Sometimes I wonder where my life went. Most days seem to be a series of chores and enough days in a row adds up to a life.
Take my mission this morning, should I choose to accept it. Yes, today’s chore is to separate the wheat from the chaff, the worthy from the no-longer worthy, the just from the unjust! A task for a True Hero! An assignment for the bold and brave!
Well, not exactly. I am planning to sort the medical bills from my husband’s two week hospital stay and seven week home-bound antibiotic treatment. Also, there is a teetering pile of magazines to go through. Not exactly the fifth labor of Hercules but even Hercules probably wondered why he was spending his life cleaning the Augean stables instead of pursuing frolicking wood nymphs. (I’m not interested in wood nymphs myself but there is an entertaining novel waiting for me.)
Both sections of my assignment have pitfalls.
The medical bills are from individual doctors, two hospitals, three medical suppliers, and labs. No two medical bills are alike. Each provider uses a different form to itemize services, credits, and charges. There are also reports from three insurance companies. I must review each one for duplications and mistakes (like I can remember what procedures were administered to my husband and when — not only was I not with him every minutes but he himself was not a reliable witness and my always compromised self * was next to depleted at the time). So there are many generous opportunities for confusion.
Figuring out these bills will scramble my poor weakened brain cells until I won’t have the mental energy for anything else today.
Sorting magazines is easier but has its own pitfalls. We have several months’ worth of publications. Usually, I sort them by date and keep the newest, but the New Yorkers are hard to give up. Of course, we’ve read the cartoons and “Shouts and Murmurs” and “Talk of the Town.” But I’m bound to run across an article on Something Fascinating That I Must Learn About but haven’t yet read so maybe I should set that issue aside to read later? But if I haven’t read it after six months am I likely to read it anytime soon?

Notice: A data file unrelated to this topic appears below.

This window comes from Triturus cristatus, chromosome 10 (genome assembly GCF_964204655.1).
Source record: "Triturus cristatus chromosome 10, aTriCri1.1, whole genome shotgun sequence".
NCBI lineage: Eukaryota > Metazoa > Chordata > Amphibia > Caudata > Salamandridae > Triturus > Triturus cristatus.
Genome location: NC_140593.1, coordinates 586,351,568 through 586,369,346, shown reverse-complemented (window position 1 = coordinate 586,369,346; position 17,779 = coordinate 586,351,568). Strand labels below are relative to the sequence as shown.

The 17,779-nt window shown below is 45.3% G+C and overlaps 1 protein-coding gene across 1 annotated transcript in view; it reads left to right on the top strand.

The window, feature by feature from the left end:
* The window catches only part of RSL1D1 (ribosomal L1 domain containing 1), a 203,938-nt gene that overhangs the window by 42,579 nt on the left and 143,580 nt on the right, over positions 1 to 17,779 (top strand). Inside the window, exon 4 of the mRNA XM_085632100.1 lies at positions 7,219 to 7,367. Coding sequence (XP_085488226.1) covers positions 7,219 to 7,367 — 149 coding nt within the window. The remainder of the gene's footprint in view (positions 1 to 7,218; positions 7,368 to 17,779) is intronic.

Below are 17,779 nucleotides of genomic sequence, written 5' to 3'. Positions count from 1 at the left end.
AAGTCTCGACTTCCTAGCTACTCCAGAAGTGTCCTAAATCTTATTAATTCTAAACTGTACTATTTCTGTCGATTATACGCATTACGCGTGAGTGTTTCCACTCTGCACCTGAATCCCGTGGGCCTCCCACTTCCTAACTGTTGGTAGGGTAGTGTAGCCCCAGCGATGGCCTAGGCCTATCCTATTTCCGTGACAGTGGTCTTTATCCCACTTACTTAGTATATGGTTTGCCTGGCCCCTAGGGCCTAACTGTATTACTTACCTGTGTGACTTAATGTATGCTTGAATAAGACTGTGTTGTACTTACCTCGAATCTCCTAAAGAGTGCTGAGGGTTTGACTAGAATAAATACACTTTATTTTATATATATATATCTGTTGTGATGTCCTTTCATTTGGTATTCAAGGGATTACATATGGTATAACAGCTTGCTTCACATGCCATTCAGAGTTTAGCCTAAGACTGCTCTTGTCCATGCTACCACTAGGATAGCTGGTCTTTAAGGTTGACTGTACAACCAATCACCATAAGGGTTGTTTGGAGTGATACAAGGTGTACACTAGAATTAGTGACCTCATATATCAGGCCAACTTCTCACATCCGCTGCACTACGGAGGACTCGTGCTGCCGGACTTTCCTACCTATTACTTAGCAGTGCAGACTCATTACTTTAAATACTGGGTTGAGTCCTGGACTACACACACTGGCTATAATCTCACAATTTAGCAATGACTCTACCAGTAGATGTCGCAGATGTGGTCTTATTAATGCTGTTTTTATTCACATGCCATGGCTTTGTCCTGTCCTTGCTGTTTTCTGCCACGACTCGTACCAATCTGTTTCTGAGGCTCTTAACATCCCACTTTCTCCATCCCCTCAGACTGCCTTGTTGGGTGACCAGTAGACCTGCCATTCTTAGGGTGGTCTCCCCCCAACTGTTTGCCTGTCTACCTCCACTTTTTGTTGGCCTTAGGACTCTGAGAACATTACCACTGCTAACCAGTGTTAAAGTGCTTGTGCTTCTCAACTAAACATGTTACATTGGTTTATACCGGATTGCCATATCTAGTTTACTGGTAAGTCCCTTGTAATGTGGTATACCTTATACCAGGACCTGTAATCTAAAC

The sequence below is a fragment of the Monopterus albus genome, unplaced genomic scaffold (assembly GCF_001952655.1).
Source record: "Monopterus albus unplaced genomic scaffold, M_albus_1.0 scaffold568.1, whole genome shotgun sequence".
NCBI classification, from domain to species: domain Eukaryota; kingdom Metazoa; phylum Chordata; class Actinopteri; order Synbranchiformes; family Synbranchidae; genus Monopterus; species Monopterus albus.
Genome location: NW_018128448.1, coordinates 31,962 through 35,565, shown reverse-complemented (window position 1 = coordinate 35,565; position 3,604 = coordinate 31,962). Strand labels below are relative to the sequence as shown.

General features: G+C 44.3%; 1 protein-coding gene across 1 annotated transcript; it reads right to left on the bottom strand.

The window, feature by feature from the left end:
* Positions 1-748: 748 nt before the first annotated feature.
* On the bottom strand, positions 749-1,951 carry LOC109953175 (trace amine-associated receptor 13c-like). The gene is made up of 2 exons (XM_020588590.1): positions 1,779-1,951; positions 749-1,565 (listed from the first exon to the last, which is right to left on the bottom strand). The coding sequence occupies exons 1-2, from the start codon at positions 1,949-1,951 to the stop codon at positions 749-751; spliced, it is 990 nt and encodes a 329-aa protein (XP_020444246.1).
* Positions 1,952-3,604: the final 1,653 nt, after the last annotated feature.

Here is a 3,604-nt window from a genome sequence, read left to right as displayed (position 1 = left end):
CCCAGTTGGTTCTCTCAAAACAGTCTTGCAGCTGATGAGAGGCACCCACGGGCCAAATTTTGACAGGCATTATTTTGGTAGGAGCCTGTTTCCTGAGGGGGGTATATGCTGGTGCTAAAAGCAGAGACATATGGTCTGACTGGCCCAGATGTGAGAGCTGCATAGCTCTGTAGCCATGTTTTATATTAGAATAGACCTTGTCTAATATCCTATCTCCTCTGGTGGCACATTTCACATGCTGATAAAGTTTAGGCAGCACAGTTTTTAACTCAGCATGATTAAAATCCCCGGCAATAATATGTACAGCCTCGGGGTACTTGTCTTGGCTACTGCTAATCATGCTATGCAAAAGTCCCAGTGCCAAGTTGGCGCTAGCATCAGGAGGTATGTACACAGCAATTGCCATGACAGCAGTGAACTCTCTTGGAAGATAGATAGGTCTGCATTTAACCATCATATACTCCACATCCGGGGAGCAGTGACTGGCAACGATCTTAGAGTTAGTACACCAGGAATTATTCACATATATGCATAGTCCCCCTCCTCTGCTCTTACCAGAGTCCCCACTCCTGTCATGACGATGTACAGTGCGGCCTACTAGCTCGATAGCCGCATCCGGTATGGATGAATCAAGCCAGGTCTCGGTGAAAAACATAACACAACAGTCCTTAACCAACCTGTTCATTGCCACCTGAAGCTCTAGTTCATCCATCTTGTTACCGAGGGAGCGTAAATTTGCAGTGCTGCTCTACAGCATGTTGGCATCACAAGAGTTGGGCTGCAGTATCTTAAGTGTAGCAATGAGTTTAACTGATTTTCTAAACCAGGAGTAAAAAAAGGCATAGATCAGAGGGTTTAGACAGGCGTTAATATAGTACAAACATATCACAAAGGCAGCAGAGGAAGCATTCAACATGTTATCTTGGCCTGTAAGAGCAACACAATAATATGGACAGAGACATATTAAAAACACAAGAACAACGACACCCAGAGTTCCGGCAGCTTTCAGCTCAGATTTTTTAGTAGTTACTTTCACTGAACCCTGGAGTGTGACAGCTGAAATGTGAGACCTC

One must be coldly realistic to sort magazines.
So this paperwork is my assignment this morning. It’s up to me to ensure the bills are addressed in a timely fashion and we aren’t tripping over piles of magazines or mail. (Mail is usually sorted as it comes in — otherwise we’d get lost in our own house.)
Paperwork is a common plague. I like to imagine that universal health care comes without any paperwork to follow the patient home. Maybe that’s a fantasy, but isn’t it a nice one? We’d still have taxes to complain about so life wouldn’t be all roses.
My husband has his own assignments and I don’t want to trade with him, even if I could. He’s mowing the grass right now. He seems happy enough with his portion of the household burden. But he’s had a meaningful career. There is little status in the homemaking which fell to my lot by default, since I was too sick to do anything else beyond that. So I am still, in some ways, anticipating a Life and dissatisfied with this Sisyphean procession of chores.
So is this my Life? It seems like I just finished the taxes, which was also a joyless chore, the only satisfaction was the completion of the task. Why is life made up of so much paperwork, record keeping, telephone clarifications, trick questions, excess possessions? Who benefits from all this rigmarole? I only have a couple of good, clear hours a day. I don’t want to squander them.